Motherhood and dermatology residency are both full-time jobs. The thought that a woman must either be superhuman to succeed at both or that success at one must come at the expense of the other is antiquated. With careful navigation and sufficient support, these two roles can complement and heighten one another. The most recent Accreditation Council for Graduate Medical Education (ACGME) report showed that nearly 60% of dermatology residents are women,1 with most women in training being of childbearing age. One study showed that female dermatologists were most likely to have children during residency (51% of those surveyed), despite residents reporting more barriers to childbearing at this career stage.2 Trainees thinking of starting a family have many considerations to navigate: timing of pregnancy, maternity leave scheduling, breastfeeding while working, and planning for childcare. For the first time in the history of the specialty, most active dermatologists in practice are women.3 Thus, the future of dermatology requires supportive policies and resources for the successful navigation of these issues by today’s trainees.
Timing of Pregnancy
Timing of pregnancy can be a source of stress to the female dermatology resident. Barriers to childbearing during residency include the perception that women who have children during residency training are less committed to their jobs; concerns of overburdening fellow residents; and fear that residency may need to be extended, thereby delaying the ability to sit for the board examination.2 However, the potential increased risk for infertility in delaying pregnancy adds to the stress of pregnancy planning. A 2016 survey of female physicians (N=327) showed that 24.1% of respondents who had attempted conception were diagnosed with infertility, with an average age at diagnosis of 33.7 years.4 This is higher than the national average, with the Centers for Disease Control and Prevention reporting that approximately 19% of women aged 15 to 49 years with no prior births experience infertility.5 In a 1992 survey of female physician residents (N=373) who gave birth during residency, 32% indicated that they would not recommend the experience to others; of the 68% who would recommend the experience, one-third encouraged timing delivery to occur in the last 2 months of residency due to benefits of continued insurance coverage, a decrease in clinic responsibilities, and the potential for extended maternity leave during hiatus between jobs.6 Although this may be a good strategy, studying and sitting for board examinations while caring for a newborn right after graduation may be overly difficult for some. The first year of residency was perceived as the most stressful time to be pregnant, with each subsequent year being less problematic.6 Planning pregnancy for delivery near the end of the second year and beginning of the third year of dermatology residency may be a reasonable choice.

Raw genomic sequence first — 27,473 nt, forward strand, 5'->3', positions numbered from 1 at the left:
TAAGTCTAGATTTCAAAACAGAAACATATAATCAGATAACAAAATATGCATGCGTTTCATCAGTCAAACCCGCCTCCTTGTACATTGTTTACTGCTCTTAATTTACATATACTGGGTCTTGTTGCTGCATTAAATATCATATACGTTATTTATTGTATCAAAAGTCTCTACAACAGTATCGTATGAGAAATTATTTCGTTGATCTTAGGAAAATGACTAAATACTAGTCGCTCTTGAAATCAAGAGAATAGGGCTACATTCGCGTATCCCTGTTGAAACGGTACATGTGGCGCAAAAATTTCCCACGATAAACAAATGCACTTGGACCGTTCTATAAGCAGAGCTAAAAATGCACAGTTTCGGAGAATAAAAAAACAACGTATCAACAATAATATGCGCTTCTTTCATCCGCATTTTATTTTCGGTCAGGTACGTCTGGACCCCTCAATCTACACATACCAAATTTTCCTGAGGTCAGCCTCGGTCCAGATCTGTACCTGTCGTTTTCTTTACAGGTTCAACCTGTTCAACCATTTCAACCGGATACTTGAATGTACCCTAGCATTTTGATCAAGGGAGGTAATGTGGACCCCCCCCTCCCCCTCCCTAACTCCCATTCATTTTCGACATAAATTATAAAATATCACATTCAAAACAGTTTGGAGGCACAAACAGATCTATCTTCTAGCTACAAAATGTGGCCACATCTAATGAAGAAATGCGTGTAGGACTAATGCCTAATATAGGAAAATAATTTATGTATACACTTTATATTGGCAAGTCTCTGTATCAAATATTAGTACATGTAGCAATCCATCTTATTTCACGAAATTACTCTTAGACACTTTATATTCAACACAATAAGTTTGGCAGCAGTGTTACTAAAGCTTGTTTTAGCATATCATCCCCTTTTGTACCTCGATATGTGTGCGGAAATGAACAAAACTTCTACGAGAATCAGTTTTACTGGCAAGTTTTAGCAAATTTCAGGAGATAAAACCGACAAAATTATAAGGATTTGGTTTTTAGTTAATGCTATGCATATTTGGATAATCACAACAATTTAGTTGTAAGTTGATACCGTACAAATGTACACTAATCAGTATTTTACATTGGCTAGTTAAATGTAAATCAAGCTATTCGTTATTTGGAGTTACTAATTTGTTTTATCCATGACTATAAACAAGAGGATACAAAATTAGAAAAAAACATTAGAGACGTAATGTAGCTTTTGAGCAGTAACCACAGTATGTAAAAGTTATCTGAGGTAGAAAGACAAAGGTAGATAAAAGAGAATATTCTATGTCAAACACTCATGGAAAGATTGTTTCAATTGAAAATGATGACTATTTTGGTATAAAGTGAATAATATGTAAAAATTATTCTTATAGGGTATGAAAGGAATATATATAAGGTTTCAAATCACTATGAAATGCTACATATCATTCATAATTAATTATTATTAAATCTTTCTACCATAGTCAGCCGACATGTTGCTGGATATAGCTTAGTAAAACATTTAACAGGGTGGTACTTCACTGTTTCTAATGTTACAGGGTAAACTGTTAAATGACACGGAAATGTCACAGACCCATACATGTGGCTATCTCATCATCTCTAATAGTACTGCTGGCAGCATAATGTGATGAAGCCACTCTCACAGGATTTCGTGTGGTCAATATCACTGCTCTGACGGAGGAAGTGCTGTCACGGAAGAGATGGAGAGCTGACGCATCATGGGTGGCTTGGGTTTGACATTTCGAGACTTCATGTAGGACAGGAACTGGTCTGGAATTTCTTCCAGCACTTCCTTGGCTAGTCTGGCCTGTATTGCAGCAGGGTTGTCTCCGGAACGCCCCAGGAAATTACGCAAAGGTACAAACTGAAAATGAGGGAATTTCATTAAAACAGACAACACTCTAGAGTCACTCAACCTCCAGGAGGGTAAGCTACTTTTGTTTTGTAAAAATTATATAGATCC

The Family and Medical Leave Act entitles eligible employees of covered employers to take unpaid, job-protected leave, with 12 workweeks of leave in a 12-month period for the birth of a child and to care for the newborn child within 1 year of birth.7 The actual length of maternity leave taken by most surveyed female dermatologists (n=96) is shorter: 25% (24/96) took less than 4 weeks, 42.7% (41/96) took 4 to 8 weeks, 25% (24/96) took 9 to 12 weeks, and 7.3% (7/96) were able to take more than 12 weeks of maternity leave.2
The American Board of Dermatology implemented a new Resident Leave policy that went into effect July 1, 2021, stipulating that, within certain parameters, time spent away from training for family and parental leave would not exhaust vacation time or require an extension in training. Under this policy, absence from training exceeding 8 weeks (6 weeks leave, plus 2 weeks of vacation) in a given year should be approved only under exceptional circumstances and may necessitate additional training time to ensure that competency requirements are met.8 Although this policy is a step in the right direction, institutional policies still may vary. Dermatology residents planning to start a family during training should consider their plans for fellowship, as taking an extended maternity leave beyond 8 weeks may jeopardize a July fellowship start date.
Lactation and Residency